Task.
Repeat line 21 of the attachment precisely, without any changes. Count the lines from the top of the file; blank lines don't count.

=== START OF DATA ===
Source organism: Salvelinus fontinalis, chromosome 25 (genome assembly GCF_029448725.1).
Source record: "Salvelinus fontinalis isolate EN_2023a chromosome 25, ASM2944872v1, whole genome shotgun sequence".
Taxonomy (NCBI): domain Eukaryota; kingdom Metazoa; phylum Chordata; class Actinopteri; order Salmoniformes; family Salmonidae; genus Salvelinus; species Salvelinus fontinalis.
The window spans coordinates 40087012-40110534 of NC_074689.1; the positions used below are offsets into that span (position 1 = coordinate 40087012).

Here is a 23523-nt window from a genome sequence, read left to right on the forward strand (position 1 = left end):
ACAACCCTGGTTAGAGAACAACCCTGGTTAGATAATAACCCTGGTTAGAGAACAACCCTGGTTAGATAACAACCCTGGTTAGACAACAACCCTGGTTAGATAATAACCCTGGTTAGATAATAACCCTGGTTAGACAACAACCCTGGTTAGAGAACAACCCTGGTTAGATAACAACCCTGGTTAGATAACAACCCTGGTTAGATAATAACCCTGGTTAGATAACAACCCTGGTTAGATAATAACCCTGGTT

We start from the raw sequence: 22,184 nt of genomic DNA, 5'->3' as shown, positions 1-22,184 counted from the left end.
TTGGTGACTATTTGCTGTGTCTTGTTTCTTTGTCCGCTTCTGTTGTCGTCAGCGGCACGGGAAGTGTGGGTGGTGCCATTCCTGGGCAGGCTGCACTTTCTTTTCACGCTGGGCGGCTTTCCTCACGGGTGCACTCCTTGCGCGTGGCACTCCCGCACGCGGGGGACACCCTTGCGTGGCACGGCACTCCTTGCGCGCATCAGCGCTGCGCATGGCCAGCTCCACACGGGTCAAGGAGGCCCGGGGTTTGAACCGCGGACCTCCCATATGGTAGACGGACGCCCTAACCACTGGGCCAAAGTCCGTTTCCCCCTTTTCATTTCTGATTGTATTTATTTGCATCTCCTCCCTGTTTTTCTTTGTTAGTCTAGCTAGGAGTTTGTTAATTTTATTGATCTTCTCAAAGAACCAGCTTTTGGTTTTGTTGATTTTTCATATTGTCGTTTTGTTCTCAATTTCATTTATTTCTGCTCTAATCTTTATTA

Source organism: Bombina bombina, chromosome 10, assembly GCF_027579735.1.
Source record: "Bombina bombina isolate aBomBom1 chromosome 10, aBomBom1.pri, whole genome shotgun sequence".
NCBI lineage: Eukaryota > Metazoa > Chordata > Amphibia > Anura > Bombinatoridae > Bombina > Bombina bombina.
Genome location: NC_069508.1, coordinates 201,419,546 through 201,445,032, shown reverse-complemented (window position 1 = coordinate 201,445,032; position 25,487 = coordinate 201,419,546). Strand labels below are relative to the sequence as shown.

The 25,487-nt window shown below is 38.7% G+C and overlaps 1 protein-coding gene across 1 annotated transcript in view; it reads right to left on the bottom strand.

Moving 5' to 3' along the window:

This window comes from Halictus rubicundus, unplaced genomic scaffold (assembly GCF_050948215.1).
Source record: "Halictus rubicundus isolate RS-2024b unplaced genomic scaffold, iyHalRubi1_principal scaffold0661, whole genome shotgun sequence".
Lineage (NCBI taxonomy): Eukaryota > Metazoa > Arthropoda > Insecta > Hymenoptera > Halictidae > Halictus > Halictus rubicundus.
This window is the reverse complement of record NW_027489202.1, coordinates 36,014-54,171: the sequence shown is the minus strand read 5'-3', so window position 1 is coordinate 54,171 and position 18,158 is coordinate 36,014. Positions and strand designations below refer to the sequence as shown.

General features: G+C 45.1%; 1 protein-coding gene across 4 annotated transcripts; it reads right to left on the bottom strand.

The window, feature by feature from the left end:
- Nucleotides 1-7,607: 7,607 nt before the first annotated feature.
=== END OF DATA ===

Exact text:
- Nucleotides 1-7,607: 7,607 nt before the first annotated feature.